1. I already had plenty of reasons to ignore law review articles

      What were the other reasons? Please share. Because you’re a very serious person! Just brimming with deep insights.

      So tell everyone all the other reasons.

      1. I cannot speak for other reasons Atari Man may have, but if you had been paying attention at all Malcolm, law review articles have been panned for a number of reasons for quite some time now

        (and in particular, law review articles by certain professors) that reflect MORE the incestual nature of academia and the lack of meritocracy

        (having been long ago replaced with a “how well can you parrot back the professor’s party line” as a form of “learning well;” this is otherwise noted as an abdication of the teaching of the ability to reason critically)

        and reflect LESS a reasoned analysis of why legal decisions have been made as they have been made.

        I do not remember who noted this (not I, and I really would like to give proper credit to the person), but there is a HUGE difference in legal scholarship that aims to influence emerging law and legal scholarship that objectively looks at how law has been applied.

        Advocacy pieces – especially paid ones with abstracts already completed – diminish rather than strengthen any claim to legitimacy from academia.

        As to your poker tell of “Because you’re a very serious person!” you may want to drop that from your short script. It does not help YOUR credibility at all.

  8. For those of us reading the posts on this blog from professors, this is not surprising. What is surprising to me is that law schools care so little about ethics. The average law journal “article” is a disgrace and it is no wonder that Google figured out it could buy the law professors.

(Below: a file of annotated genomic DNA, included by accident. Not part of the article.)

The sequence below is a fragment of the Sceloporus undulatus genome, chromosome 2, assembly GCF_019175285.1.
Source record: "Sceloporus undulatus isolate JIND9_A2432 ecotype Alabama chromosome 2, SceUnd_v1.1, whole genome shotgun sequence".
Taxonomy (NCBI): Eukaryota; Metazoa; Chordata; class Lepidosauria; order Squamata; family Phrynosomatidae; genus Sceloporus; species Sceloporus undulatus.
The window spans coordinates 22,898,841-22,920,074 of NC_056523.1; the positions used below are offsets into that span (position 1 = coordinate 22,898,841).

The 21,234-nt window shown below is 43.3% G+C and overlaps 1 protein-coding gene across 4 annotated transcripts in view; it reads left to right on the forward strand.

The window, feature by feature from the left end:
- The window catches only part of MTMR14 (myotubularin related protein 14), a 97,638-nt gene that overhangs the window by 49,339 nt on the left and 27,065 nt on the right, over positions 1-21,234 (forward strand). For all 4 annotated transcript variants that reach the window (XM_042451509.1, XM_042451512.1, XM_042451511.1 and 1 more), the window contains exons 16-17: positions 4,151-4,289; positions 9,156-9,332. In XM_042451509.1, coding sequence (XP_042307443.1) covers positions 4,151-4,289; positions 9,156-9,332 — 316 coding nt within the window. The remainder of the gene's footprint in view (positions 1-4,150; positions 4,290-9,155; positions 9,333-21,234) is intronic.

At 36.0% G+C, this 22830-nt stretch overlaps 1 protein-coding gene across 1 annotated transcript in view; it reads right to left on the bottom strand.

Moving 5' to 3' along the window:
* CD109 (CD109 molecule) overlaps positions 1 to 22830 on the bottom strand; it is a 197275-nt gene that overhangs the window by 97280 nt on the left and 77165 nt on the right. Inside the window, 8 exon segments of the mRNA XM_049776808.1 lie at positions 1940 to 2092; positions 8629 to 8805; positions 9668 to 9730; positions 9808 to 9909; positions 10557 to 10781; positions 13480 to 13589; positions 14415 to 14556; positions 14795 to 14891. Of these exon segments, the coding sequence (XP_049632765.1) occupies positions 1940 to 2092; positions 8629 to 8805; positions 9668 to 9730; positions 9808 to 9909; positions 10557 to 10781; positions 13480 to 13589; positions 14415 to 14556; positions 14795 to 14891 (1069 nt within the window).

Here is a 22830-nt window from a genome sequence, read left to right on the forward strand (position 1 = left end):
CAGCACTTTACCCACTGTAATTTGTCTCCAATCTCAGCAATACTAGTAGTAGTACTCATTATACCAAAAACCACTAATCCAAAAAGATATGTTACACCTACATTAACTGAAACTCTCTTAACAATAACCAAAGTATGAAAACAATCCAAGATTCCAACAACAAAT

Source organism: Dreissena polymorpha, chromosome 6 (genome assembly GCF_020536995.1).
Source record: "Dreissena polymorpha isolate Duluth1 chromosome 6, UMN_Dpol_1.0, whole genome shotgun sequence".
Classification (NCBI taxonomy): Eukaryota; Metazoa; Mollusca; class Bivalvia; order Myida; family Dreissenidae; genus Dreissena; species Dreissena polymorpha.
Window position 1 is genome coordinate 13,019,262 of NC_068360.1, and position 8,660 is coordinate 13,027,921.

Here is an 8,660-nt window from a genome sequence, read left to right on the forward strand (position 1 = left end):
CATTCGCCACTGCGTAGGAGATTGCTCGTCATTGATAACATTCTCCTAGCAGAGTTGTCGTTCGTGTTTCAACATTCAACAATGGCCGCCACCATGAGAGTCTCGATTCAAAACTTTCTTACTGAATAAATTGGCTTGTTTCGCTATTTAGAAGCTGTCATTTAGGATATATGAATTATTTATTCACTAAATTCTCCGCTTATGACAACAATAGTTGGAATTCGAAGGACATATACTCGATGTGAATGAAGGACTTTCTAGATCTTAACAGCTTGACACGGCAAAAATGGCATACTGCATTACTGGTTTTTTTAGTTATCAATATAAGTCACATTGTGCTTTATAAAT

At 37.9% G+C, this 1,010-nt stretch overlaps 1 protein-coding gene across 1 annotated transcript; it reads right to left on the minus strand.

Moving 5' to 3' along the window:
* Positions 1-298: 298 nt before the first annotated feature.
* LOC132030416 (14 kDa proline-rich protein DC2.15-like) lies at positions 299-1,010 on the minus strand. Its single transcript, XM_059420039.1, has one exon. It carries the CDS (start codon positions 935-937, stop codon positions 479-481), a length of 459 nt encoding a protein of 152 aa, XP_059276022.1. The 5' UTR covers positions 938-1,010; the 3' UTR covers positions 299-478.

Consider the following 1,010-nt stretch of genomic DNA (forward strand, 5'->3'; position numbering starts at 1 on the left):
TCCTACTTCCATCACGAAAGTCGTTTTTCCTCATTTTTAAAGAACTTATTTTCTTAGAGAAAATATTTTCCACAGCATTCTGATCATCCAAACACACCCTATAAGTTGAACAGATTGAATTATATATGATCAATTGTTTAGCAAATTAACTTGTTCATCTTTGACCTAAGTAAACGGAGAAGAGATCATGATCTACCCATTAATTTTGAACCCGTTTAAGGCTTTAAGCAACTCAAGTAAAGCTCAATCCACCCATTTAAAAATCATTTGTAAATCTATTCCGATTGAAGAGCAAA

I think you should find out how many of your professors have been paid by Google. $50K-$400K is quite a lot of money to a law professor.

    1. What is surprising to me is that law schools care so little about ethics.

      LOL

      Why on earth would anyone give a hoot what you think about anybody’s ethics?

      I mean, seriously?

      LOLOLOLOL

  9. And now for the “million dollar question:”

    How much has Lemley received from Google over the years?

    1. Who cares?

      1. Totally. Leading thought leader taking millions from bigtech.

        Seems irrelevant.

        1. You misunderstood the comment.

          It is not how much he took.

          It is how (if?) he reported what he took.

          (it’s like Al Capone – it was the reporting i.e., taxes, that nailed him)

          😉

          1. You are irrationally argumentative.

            Ok, the how, like the total, is relevant.

            Feel better?

        2. [Lemley is a] Leading thought leader

          Gotta love it when the truth leaks out.

          Oopsie.

          LOLOLOLOLOLOLOL

          This is why your clients are always so disappointed. LOL

          1. It’s a statement of fact. Why deny his influence?

            Bigtech. Big tobacco. Smoking won’t hurt you, and we don’t need a patent system.

            $$$$$$$$$

            LOL!

  10. Glad to see this is getting coverage. Google not only lobbies through Congress but also manipulates through more insidious means such as this. A travesty that there is no proper disclosure when “academic scholars” are paid to lobby for corporations, under the guise of an independent study.

    1. I’ve been saying this for a long time.

      1. Yep. In the PR business it’s called building your choir or your Amen! corner. The question is whether it is worse today than in the past, or whether we just have greater transparency.

    1. Their response is a joke. Their “research programs” included abstracts of the articles they wanted written (so the conclusion was part of the deal.)

  11. As the discussion started on another thread, and the notice that the Wall Street Journal article was behind a paywall, here is a link that provides more open details:

    link to business-standard.com

Leave a Reply

Your email address will not be published. Required fields are marked *

 Notify me of followup comments via e-mail.

You can click here to Subscribe without commenting